The idea of honoring what other traditions have to offer, and my particular fondness for Christmas, come in large part from my experience at the school I attended from pre-K to 12th grade. Each year in lower school, students would perform scenes of Jesus’ birth, but we would also learn about Passover, Diwali and the Lunar New Year. By high school, the Christmas customs included adapting carols in math class — think: “We Need A Little Calculus” — and a rapturous end-of-semester assembly featuring a morris dance performed by students like me.

How lovely and beautiful … and superficial? Or naive? Surely I can’t keep getting away with milking a holiday for simple lessons and good vibes. At least that’s what it started to sound like when I brought up the idea for this article with various friends.

One of them, an orthodox Jew, reminded me that Christmas had been an occasion for pogroms, giving him pause about its present charms. Another friend — a devout Catholic who supports anyone saying “Merry Christmas” — told me he hopes nonbelievers who indulge in popular Christmas cheer might start to wonder about its sacred roots, although he worries we’ll instead dilute the holiday by secularizing it.

Loosening my hold on a holiday that will never truly be mine would probably be the easier path. But it would not make for the richest life afforded by a world, and in some ways a campus, as heterogeneous as ours. Tapping into that richness sometimes means laying history and purity aside. It means abandoning empty catch-all language and exchanging our most accessible customs in the public square.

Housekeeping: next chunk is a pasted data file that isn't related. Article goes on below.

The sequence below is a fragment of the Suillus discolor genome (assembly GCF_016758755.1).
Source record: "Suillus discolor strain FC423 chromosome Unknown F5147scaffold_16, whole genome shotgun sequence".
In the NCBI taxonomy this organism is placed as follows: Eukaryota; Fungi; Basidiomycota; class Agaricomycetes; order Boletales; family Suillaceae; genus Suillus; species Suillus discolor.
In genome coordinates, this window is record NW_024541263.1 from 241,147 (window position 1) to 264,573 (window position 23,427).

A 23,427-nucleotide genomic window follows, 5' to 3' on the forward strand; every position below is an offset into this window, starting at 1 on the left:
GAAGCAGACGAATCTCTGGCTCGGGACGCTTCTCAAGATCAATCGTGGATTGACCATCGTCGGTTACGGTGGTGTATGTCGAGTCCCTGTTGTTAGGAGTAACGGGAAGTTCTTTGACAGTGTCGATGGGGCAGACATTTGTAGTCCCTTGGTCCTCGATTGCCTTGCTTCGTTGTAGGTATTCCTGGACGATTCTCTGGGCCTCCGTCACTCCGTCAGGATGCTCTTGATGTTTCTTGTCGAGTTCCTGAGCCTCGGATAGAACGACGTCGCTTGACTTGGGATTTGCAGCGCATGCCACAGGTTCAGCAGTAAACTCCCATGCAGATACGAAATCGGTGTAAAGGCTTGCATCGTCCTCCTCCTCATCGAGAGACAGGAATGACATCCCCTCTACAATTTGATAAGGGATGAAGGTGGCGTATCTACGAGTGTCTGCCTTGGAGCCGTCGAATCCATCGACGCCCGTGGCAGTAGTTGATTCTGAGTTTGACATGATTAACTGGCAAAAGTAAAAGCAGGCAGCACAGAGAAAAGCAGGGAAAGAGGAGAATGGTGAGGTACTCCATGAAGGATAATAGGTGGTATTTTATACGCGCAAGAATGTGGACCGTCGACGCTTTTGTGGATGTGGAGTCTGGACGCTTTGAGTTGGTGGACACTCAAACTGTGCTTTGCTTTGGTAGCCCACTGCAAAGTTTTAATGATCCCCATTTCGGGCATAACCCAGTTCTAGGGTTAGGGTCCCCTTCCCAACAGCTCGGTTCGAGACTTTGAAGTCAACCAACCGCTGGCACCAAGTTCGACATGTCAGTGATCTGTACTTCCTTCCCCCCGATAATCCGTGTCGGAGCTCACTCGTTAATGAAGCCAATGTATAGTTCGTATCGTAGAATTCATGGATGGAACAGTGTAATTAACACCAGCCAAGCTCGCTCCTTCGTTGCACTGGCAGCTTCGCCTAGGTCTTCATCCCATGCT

If you come to the Slifka Center during Hanukkah, which lasts this year from the nightfalls of Dec. 7 to Dec. 15, you can play some dreidel, a game of luck named for the requisite spinning top. Legend has it that Jews persecuted by the Hellenistic king Antiochus IV in the second century BCE would keep dreidels handy while studying Torah so they could quickly cover the scrolls and begin playing if the authorities approached.

History, it turns out, says otherwise. European Jews, likely in the eighteenth century, picked up the same spinning-top game we know now from — guess what — Christians who played it at Christmastime. Hanukkah, a celebration of Jewish triumph, doubles as evidence of what’s possible when people borrow from another group’s delights.

Of all the religious and cultural traditions that merit our interest, one is in the air now like no other — a truth so marvelously plain that it cries out for acknowledgement. Whether addressed to a dining hall worker, appended to an email or exclaimed to the sky, “Merry Christmas” will do the trick. If that’s too far, here’s my plea: Let your mind be open and your heart be light.

ETHAN WOLIN is a first-year in Silliman College. Email him at

Ethan Wolin covers City Hall and local politics. He is a first year in Silliman College from Washington, D.C.